It’s all a bit Zen. More accurately, it’s like a Koan. Ed says “If no-one listens, to be heard first be silent” to which the media, listening carefully, asks “But what will you say after the silence?”
So Ed’s challenge is to provide greater definition to what his change stands for, while not providing so much definition he doesn’t seem to be taking the need for change seriously.
In effect he needs to put a big sign up that says, “this is what I will lead on, this is who I am, this is whose side I am on”, while not completely stepping all over the policy review. This is essential so the media can point to it and say “oooh, look, there’s a leader, leading, over there, with the big sign”*
Further, I’d argue (with my New Labourite hat on) that these issues need to be ones that speak far beyond the concerns of the Labour Party, that they offer a contrast not just to the government but to people’s existing negative perceptions of the Labour Pparty, that we’re the party of the lazy, the work-shy and the wasteful.
Personally, I think the answer might lie in three areas – welfare, crime and jobs.
These are three issues that are live now, that are being defined as the policy review takes place, that need a Labour response now, that will define much of this government’s success or failure. More, they’re things that are about what the public cares about, and where there is room for policy creativity and strong contrast with the government.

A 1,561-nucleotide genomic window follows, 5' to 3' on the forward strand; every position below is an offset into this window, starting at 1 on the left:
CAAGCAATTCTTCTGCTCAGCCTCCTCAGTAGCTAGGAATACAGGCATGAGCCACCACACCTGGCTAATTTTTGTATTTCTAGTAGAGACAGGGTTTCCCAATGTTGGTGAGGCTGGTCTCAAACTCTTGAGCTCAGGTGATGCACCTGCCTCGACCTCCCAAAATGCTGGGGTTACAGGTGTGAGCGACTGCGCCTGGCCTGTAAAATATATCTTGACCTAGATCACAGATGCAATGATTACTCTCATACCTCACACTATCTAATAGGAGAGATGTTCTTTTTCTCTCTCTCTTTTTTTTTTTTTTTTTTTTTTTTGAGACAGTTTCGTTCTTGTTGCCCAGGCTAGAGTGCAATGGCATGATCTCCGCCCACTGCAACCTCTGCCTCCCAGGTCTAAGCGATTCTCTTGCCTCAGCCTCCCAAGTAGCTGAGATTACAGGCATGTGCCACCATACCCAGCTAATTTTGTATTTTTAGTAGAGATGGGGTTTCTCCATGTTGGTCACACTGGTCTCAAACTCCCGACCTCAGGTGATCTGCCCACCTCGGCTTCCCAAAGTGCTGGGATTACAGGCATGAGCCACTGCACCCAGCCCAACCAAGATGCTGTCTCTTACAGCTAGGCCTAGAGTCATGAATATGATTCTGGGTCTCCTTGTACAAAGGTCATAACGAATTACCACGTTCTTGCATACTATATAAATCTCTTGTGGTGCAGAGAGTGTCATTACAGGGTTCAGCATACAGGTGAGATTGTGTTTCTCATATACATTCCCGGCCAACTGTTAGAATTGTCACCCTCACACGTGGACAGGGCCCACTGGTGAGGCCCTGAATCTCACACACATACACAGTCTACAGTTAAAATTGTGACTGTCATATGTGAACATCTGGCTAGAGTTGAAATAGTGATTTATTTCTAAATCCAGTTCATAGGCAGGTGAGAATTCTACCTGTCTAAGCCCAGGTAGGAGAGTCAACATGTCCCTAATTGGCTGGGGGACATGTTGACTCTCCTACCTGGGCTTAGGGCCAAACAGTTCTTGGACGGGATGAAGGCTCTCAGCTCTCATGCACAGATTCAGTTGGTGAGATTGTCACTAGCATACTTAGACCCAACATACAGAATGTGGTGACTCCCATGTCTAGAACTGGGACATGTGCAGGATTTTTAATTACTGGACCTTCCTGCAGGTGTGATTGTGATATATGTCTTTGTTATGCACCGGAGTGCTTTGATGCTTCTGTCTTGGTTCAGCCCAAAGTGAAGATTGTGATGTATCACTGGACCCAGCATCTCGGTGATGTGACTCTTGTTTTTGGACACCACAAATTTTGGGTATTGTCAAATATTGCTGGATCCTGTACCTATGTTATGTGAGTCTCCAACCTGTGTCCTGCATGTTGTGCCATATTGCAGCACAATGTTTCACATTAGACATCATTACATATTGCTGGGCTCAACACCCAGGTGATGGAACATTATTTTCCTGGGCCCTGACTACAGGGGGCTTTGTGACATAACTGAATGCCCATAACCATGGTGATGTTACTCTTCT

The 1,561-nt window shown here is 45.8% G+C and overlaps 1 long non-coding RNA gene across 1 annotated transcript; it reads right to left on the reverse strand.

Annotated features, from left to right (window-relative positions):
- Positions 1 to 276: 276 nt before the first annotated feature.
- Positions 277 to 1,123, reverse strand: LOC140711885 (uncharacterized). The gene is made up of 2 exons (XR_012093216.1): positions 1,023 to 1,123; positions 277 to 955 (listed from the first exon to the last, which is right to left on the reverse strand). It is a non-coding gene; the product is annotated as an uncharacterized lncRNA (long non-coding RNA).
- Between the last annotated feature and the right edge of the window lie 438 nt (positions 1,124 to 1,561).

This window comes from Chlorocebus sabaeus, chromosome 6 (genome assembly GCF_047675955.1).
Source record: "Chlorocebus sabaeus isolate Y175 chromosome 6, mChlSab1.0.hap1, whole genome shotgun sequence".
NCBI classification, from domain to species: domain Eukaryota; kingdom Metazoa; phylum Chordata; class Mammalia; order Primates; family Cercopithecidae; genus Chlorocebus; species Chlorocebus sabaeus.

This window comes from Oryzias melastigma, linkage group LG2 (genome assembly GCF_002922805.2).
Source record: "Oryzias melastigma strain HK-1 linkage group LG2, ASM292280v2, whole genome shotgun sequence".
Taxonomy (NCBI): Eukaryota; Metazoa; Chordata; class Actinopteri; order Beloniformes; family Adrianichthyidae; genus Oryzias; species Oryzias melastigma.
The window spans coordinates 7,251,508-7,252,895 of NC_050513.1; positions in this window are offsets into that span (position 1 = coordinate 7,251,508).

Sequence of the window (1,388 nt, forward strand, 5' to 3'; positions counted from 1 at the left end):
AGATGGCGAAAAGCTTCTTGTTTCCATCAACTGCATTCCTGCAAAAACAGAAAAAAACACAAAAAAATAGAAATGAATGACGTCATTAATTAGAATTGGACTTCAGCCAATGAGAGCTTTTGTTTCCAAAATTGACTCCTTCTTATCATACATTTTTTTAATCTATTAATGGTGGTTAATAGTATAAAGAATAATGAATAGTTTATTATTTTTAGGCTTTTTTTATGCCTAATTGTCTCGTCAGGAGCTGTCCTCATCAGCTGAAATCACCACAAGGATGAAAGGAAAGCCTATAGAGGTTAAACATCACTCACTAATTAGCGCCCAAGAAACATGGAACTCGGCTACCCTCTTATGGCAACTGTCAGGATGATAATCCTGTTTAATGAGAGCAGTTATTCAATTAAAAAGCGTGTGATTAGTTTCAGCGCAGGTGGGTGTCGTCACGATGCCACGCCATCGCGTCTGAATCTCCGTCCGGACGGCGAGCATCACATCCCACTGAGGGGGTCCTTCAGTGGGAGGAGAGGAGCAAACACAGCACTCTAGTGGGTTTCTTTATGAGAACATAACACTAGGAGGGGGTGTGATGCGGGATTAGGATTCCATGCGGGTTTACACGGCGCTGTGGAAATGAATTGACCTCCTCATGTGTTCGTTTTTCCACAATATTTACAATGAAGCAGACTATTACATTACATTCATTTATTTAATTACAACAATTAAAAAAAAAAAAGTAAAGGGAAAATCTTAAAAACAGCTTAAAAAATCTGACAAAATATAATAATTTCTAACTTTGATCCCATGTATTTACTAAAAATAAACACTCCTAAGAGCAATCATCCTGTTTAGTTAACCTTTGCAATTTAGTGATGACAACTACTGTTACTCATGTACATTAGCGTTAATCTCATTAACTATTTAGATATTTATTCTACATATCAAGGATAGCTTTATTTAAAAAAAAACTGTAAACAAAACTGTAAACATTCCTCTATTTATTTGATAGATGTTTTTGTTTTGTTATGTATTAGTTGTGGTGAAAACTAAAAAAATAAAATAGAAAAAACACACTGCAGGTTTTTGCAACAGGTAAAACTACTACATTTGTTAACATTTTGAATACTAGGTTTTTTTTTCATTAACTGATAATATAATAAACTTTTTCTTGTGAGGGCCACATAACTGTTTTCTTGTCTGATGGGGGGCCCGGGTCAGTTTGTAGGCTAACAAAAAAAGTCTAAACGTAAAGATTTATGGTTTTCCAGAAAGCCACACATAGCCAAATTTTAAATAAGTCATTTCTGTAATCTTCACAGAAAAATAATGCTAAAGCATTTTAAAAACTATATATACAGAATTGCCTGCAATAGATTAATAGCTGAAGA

So, I was wrong about Ed’s internal challenges as our leader, but perhaps right about what is needed to get over the challenges he actually faces. Isn’t that convienient for my own sense of self worth?
* I’m serious about this. I sometimes despair. Paul Waugh, a normally intelligent fellow tweeted on Friday“A “Leader” isn’t tempted. He either does or doesn’t do things”. Blinking heck. That’s straight out of the Yoda school of political leadership, that. Any other normal human emtions Leaders shouldn’t have?
This blog was originally posted here.